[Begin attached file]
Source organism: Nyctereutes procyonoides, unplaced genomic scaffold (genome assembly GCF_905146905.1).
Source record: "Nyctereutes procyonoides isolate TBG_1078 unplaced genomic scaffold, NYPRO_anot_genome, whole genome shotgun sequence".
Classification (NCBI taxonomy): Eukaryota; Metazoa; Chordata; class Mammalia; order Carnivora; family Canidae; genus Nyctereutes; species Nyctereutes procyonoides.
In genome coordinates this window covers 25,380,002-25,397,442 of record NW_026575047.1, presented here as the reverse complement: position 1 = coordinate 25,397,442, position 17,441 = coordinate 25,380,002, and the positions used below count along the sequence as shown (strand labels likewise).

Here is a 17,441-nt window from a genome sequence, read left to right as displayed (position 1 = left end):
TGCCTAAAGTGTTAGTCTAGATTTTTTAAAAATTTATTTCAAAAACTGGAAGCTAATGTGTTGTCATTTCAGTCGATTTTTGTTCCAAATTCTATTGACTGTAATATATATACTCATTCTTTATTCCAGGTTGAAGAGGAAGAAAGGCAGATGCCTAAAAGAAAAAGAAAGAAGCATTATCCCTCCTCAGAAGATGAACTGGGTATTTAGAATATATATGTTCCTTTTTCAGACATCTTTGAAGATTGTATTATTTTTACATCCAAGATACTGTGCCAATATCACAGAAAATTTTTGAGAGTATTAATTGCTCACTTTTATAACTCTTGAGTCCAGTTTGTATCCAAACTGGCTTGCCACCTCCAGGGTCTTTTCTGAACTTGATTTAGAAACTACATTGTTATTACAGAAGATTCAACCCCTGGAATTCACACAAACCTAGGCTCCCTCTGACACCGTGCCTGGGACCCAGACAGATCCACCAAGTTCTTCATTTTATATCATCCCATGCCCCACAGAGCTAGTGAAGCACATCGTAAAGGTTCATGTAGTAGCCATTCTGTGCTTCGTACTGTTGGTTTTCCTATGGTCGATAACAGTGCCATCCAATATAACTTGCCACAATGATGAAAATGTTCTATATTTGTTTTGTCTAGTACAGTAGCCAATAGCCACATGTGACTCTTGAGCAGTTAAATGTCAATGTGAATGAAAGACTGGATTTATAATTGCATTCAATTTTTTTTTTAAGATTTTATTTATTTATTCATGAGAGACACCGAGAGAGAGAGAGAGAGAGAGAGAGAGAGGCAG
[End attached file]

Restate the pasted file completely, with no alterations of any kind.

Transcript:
Source organism: Nyctereutes procyonoides, unplaced genomic scaffold (genome assembly GCF_905146905.1).
Source record: "Nyctereutes procyonoides isolate TBG_1078 unplaced genomic scaffold, NYPRO_anot_genome, whole genome shotgun sequence".
Classification (NCBI taxonomy): Eukaryota; Metazoa; Chordata; class Mammalia; order Carnivora; family Canidae; genus Nyctereutes; species Nyctereutes procyonoides.
In genome coordinates this window covers 25,380,002-25,397,442 of record NW_026575047.1, presented here as the reverse complement: position 1 = coordinate 25,397,442, position 17,441 = coordinate 25,380,002, and the positions used below count along the sequence as shown (strand labels likewise).

Here is a 17,441-nt window from a genome sequence, read left to right as displayed (position 1 = left end):
TGCCTAAAGTGTTAGTCTAGATTTTTTAAAAATTTATTTCAAAAACTGGAAGCTAATGTGTTGTCATTTCAGTCGATTTTTGTTCCAAATTCTATTGACTGTAATATATATACTCATTCTTTATTCCAGGTTGAAGAGGAAGAAAGGCAGATGCCTAAAAGAAAAAGAAAGAAGCATTATCCCTCCTCAGAAGATGAACTGGGTATTTAGAATATATATGTTCCTTTTTCAGACATCTTTGAAGATTGTATTATTTTTACATCCAAGATACTGTGCCAATATCACAGAAAATTTTTGAGAGTATTAATTGCTCACTTTTATAACTCTTGAGTCCAGTTTGTATCCAAACTGGCTTGCCACCTCCAGGGTCTTTTCTGAACTTGATTTAGAAACTACATTGTTATTACAGAAGATTCAACCCCTGGAATTCACACAAACCTAGGCTCCCTCTGACACCGTGCCTGGGACCCAGACAGATCCACCAAGTTCTTCATTTTATATCATCCCATGCCCCACAGAGCTAGTGAAGCACATCGTAAAGGTTCATGTAGTAGCCATTCTGTGCTTCGTACTGTTGGTTTTCCTATGGTCGATAACAGTGCCATCCAATATAACTTGCCACAATGATGAAAATGTTCTATATTTGTTTTGTCTAGTACAGTAGCCAATAGCCACATGTGACTCTTGAGCAGTTAAATGTCAATGTGAATGAAAGACTGGATTTATAATTGCATTCAATTTTTTTTTTAAGATTTTATTTATTTATTCATGAGAGACACCGAGAGAGAGAGAGAGAGAGAGAGAGAGAGGCAG